The US budget should help economic growth

US Capital Buildings

The Trump administration White House has set out its preferred budget for 2019. It is likely the House and Senate will wish to tone down its dramatic proposals.

The President’s wish is to boost military and veterans expenditure substantially, whilst cutting back hard on various other departments and programmes. A 13% increase in defence is offset by reductions of 10% in education, 18% in housing, 26% for the State Department and 34% at Environmental Protection. Veterans would receive an 11% boost, with an 8% increase for Homeland Security to include building more of that wall.

He wishes to allocate $200bn for infrastructure over the budget years, which he thinks will trigger $1 trillion of extra infrastructure investment. The White House points out that most infrastructure is owned by the individual states or private sector interests, reducing the scope for the federal government to achieve what it wishes and increasing the danger that the owners will sit and wait in the hope of a Federal subsidy. Despite this, the President backs several federal schemes which he hopes will incentivise rather than slow things down. The largest is $100bn of incentive grants designed to reward innovation and to expedite progress on projects. There is a $50bn rural fund that will offer money in competitions for funds against specified targets, and smaller pots to encourage private finance.

Overall the budget proposed shows the federal deficit rising from $665bn in 2017 to $873bn in 2018 and $984bn in 2019, where it hits 4.7% of GDP. Thereafter the budget deficit falls as a proportion of GDP to reach 1.1% by 2027, the end of the forecast period. This represents a further stimulus to economic activity for the balance of this decade. The budget is unlikely to deliver the large cuts proposed in some areas, where Congress will be more susceptible to lobbying. The estimates do include a sharp fall in corporation tax receipts, from $297bn in 2017 to $218bn in 2018, with continuing low levels in 2019, reflecting the cut in rate. It may be the case that more revenue is collected, given a good economic response to the cuts and given the rises in profitability now coming through.

More interesting than the budget lines, which are likely to be much modified, are the statements about regulation and managing the Executive which rest more squarely in the power of the White House. Executive Order 137771, early in Mr Trump’s tenure, required agencies and departments imposing new regulations to remove two old ones for every new one imposed. In the first eight months of the Presidency they claim that 67 old Regulations were scrapped and only 3 new ones allowed, producing savings of $8bn a year. They cancelled or delayed 1500 new regulations that were in the pipeline and expect to repeal many more in the year ahead. Some of this has helped promote more domestic energy production.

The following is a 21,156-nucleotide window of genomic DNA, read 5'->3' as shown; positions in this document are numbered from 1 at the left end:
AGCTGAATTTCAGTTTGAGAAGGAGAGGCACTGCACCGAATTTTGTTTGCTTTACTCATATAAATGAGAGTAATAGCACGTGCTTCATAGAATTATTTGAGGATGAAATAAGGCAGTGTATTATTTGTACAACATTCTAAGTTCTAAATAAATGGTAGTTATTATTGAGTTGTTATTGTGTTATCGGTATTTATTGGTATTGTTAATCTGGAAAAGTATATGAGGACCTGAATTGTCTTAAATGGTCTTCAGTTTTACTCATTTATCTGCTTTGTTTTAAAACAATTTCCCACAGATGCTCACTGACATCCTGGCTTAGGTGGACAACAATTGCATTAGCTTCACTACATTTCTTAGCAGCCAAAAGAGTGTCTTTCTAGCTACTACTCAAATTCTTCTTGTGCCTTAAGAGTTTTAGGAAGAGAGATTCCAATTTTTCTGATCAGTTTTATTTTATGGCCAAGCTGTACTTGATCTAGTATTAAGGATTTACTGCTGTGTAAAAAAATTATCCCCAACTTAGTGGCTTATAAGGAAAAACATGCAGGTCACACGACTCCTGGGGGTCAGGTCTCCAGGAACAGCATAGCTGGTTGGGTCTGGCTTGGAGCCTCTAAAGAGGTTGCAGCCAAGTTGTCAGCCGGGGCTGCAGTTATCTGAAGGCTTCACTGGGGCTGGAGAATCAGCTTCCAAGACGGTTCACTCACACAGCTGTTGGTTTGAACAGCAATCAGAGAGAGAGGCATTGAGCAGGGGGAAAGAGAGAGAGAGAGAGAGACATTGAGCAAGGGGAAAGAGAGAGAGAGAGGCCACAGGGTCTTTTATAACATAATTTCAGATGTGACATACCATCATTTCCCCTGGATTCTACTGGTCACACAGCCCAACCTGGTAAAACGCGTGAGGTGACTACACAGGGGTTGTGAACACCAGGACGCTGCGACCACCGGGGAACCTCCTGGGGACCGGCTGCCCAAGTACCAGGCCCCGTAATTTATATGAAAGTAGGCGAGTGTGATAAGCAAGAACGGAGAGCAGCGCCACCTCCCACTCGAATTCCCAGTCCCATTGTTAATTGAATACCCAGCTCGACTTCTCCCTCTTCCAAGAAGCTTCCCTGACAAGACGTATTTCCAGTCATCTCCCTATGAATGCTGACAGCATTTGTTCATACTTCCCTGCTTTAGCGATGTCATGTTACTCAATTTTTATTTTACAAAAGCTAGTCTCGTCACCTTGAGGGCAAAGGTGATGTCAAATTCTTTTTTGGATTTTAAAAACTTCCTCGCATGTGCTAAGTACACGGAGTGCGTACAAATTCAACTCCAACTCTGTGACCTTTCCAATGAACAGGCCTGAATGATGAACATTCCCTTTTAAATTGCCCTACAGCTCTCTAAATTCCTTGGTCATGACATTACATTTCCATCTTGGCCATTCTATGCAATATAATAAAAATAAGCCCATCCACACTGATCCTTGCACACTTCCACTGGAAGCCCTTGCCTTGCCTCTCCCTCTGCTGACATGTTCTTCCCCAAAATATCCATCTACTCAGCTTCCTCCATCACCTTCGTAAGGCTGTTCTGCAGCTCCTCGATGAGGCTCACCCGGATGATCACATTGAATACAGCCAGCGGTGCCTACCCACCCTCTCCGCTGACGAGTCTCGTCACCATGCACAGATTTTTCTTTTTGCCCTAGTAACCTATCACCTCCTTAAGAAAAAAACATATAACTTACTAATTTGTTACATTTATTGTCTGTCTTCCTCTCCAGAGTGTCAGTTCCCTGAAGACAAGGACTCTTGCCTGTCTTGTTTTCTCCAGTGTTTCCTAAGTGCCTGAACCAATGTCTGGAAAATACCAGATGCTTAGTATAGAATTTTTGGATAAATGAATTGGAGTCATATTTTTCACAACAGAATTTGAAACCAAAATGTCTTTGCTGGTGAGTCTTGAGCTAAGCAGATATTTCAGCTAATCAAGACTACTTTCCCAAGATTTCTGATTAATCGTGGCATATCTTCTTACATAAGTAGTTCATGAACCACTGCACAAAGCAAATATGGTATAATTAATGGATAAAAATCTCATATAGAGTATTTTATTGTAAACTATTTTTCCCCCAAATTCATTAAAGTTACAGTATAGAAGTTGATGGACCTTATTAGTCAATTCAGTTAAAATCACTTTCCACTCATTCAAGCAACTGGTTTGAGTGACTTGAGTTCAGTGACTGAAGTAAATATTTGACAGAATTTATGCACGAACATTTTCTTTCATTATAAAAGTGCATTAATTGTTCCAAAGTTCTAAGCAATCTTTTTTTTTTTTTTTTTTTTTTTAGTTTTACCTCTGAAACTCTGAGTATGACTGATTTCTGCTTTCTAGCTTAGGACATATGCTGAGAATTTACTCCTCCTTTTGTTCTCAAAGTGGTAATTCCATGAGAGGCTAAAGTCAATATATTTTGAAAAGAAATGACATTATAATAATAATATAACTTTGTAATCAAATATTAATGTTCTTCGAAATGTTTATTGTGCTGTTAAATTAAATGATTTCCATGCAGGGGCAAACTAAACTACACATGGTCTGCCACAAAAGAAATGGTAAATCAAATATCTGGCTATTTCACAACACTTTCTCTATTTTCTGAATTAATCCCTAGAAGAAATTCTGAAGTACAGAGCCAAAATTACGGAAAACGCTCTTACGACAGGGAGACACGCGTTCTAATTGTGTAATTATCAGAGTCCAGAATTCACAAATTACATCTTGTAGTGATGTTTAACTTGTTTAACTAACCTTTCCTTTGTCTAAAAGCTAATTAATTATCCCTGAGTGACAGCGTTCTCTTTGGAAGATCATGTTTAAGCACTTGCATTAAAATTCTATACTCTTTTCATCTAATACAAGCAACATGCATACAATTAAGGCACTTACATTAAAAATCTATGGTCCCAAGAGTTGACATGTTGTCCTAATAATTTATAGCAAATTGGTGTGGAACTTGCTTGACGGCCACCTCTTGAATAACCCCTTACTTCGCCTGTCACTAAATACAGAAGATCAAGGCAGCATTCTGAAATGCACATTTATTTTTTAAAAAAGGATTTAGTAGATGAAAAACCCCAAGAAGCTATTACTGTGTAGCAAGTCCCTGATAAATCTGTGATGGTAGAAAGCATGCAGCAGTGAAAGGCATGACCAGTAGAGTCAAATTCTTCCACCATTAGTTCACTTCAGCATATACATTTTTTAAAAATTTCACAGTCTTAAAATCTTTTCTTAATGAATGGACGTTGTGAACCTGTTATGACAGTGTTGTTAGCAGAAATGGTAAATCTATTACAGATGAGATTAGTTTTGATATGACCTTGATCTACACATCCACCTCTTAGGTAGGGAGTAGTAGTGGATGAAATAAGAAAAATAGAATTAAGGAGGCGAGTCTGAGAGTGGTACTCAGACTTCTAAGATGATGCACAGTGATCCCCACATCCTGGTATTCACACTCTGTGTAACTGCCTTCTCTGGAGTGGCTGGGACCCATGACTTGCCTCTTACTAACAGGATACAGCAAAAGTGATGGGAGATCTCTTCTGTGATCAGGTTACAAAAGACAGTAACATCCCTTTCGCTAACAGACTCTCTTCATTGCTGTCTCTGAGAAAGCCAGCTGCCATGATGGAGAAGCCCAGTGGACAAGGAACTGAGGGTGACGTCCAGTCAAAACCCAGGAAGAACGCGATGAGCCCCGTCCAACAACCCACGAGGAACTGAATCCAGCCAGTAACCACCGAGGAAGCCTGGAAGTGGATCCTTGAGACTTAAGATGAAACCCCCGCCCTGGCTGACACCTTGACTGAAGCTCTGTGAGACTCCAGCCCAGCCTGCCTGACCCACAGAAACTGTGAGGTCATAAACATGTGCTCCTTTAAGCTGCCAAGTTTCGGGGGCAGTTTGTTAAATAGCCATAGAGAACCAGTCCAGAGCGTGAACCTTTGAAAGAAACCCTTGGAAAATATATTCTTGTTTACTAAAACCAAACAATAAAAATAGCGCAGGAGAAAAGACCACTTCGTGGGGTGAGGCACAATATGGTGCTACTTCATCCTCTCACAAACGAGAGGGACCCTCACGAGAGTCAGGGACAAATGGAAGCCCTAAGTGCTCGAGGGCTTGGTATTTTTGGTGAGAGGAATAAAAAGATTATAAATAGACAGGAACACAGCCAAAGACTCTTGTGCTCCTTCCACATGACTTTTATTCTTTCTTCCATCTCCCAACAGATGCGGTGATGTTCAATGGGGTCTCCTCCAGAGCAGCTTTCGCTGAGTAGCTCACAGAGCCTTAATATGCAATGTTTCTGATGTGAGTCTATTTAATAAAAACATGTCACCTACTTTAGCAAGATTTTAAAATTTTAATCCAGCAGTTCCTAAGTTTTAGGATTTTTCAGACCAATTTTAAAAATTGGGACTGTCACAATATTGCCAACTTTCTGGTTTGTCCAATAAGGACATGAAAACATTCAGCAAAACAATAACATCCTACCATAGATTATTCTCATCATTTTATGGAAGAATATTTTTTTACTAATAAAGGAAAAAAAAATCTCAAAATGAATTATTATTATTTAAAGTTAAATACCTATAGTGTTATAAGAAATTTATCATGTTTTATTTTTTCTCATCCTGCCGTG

Executive Order 13781 offers a “Comprehensive Plan for reorganising the Executive branch” of government. This March we are told there will be a fuller statement of how they intend to modernise government, whilst streamlining it and cutting its cost. There will be named people responsible for improvements, with targets set to raise efficiency and improve the quality of service. The President wants a better customer experience. He wishes to see a major modernisation of IT, with better call centres, good use of the cloud, integrated data systems and high levels of cyber security. Some agencies will be slimmed down, others abolished or amalgamated. He wants stronger controls against improper payments, better purchasing and increased accountability on grants. Numerous reports, plans and administrative work will be discontinued.

All this is often said by political leaders seeking reductions in spending without damaging core priorities. It will be interesting to see if Mr Trump can prize the large sums out of the costs that he wishes, given the resistance to change that is usually found in government departments and agencies. It sounds as if the White House team mean business. Their March blueprint will be an interesting document, as they need to translate general aspirations and rough estimates into practical actions that can streamline and improve government. Much of it they have the power to do, but where they wish to change the legal architecture of regulatory bodies they will need Congress approval.

Overall this is an expansionary budget. It reaffirms key Trump themes, from energy self-sufficiency to stronger border controls. It lacks a big cash boost to infrastructure from federal sources, and its longer term success rests in part on ambitious plans for remodelling government that are still being worked out. The extra spending puts more pressure on bonds as it might mean higher interest rates. It also means more turnover for US companies as the spending flows through.

 


The above article was first published by Charles Stanley on 15th February 2018